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While in Spanish we are taught that Cervantes’ Don Quixote is the defining work of literature of the Spanish language (not as a matter of opinion, but rather as a matter of Canon), I have heard similar claims in my foreign​ language courses, for example, Goethe’s Fausto enthroned as opus magnum of the German Language, Victor Hugo’s Les Misérables claims the same title in regard to the French Language, and Leon Tolstoy’s War and Peace being held in the same regard for Russian.

Although the merits of each of these works could be a matter of hot debate amongst contemporary linguists, I always found it strange that there was no similar consensus about a single opus magnum of the English Language, with my teachers sometimes settling for the collected works of Shakespeare to claim the title.

My question is whether there exists a single work of literature that is considered as such in the English language, or rather the title is in fact commonly known to be the collected works of Shakespeare.

closed as off-topic by Edwin Ashworth, TimLymington, Cascabel, Drew, Gary May 6 '17 at 20:55

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    This isn't really about the English language. I think this would be a much better fit on Literature. – Janus Bahs Jacquet May 6 '17 at 8:18
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    @sumelic Yes, magnum opus or perhaps pluralised as opera magna if I remember my schoolboy Latin correctly. – Andrew Leach May 6 '17 at 8:38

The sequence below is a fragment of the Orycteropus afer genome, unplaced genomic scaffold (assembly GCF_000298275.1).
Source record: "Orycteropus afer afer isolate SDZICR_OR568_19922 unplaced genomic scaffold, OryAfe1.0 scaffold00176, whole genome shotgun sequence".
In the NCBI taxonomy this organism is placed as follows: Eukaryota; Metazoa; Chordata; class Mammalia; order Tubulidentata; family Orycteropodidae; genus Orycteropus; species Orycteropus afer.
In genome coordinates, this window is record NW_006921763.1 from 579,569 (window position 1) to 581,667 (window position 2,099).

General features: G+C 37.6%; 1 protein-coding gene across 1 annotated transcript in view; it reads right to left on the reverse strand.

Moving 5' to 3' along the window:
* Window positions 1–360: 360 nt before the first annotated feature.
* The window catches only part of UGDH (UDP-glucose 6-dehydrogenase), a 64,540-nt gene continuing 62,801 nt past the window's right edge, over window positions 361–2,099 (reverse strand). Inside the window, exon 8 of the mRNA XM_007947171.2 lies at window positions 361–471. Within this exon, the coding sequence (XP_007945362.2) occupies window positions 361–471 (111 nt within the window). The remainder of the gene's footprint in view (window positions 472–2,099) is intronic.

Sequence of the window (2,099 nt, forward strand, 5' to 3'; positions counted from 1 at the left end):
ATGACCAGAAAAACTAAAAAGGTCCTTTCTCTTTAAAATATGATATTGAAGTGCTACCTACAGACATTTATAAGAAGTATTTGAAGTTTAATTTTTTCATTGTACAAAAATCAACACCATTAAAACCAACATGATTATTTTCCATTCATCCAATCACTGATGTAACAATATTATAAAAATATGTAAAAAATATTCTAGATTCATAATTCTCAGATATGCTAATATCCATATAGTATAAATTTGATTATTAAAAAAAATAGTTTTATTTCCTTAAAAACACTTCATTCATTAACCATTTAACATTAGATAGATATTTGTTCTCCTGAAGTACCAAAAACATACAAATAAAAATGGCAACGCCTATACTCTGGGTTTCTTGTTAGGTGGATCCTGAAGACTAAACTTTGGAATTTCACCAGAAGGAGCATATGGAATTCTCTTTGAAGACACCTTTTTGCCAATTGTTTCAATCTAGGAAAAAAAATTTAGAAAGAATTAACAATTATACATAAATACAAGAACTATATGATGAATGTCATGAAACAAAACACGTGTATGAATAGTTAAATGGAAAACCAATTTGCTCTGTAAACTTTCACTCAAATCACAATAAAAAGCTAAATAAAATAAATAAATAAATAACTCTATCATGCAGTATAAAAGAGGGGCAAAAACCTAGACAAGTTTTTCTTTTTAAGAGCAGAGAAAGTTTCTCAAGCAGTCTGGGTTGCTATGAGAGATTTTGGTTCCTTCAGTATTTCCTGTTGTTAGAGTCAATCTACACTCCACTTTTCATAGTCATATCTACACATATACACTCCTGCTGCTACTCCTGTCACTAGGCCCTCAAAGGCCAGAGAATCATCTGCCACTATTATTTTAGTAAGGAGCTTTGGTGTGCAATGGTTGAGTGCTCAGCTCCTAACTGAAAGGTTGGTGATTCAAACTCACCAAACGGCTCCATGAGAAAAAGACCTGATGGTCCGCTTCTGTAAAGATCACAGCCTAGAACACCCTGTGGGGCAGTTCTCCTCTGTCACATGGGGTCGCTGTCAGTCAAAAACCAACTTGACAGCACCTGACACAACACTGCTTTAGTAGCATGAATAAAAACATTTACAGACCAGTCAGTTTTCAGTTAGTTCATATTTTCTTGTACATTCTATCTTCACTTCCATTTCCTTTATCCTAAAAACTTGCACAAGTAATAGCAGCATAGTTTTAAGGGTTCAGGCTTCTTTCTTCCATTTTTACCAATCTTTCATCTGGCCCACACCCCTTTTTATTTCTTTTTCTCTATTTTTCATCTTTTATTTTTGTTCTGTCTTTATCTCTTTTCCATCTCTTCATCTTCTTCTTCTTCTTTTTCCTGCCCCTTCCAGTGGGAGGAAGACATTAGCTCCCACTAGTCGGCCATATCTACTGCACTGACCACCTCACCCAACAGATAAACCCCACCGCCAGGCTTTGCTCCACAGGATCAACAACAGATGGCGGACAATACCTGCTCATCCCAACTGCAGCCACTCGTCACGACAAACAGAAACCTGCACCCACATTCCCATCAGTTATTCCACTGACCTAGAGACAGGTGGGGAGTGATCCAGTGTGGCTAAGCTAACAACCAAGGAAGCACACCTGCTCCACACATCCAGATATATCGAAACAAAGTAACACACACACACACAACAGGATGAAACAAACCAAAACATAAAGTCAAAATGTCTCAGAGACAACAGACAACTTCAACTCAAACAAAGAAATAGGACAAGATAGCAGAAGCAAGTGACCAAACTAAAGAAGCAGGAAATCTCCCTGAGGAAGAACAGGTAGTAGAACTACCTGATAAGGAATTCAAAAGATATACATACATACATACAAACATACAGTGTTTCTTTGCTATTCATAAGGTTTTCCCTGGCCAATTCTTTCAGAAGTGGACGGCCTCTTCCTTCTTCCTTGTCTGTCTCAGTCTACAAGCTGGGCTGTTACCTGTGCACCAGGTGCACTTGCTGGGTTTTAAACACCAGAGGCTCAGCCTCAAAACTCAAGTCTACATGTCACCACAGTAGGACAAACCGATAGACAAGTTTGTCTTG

• If you need to narrow it down to one work, wouldn't it have to be Hamlet? – Peter Shor May 6 '17 at 10:31
  • @PeterShor Which is, ironically, only accidentally a work of "literature". – StoneyB May 6 '17 at 11:10
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    This question is not suitable on ELU; it may belong on another site in the Stack Exchange network (Literature SE). – Edwin Ashworth May 6 '17 at 13:33
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My impression, being an American and lifetime English speaker, is that English is too large for there to be one definitive English work. I haven't found any source that lists fewer than 10, and several list 100 or more; I think we have more a literary canon than a single work.

  • It takes time for something to be recognised as a potential definitive work, too -- I'm sure there is later literature than the works mentioned in the question. English has works from Beowulf through Shakespeare to Hemingway and Harper Lee (and perhaps even J K Rowling, who knows?) all of which were seminal examples of English. [Feel free to plunder this comment, or to add examples from other sources.] – Andrew Leach May 6 '17 at 8:42
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    Good point. A German, Oskar Adolf Hermann Schmitz, in the febrile atmosphere before the first world war described Britain as "A land without music", which, notwithstanding Elgar, Holst, Parry and Vaughan Williams, compared to the Germanic parts of Europe, is perhaps true. Nor do we have the wealth of fine art of the French, the Russians, the Dutch and the Italians. But there is no disputing that our artistic glory is our literature. No other language possesses such a wealth of the written word as does English. – WS2 May 6 '17 at 8:45
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    One definitive English author, maybe. For "English" meaning England, I nominate Terry Pratchett, whose work is mutually intelligible in other Englishes than England's. – John Lawler May 6 '17 at 15:39
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    @JohnLawler Unfortunately the Oxford Dictionary of National Biography has not yet got round to producing Pratchett's life, following his death two years ago. But Wikipedia has a reasonably good article. – WS2 May 7 '17 at 10:49

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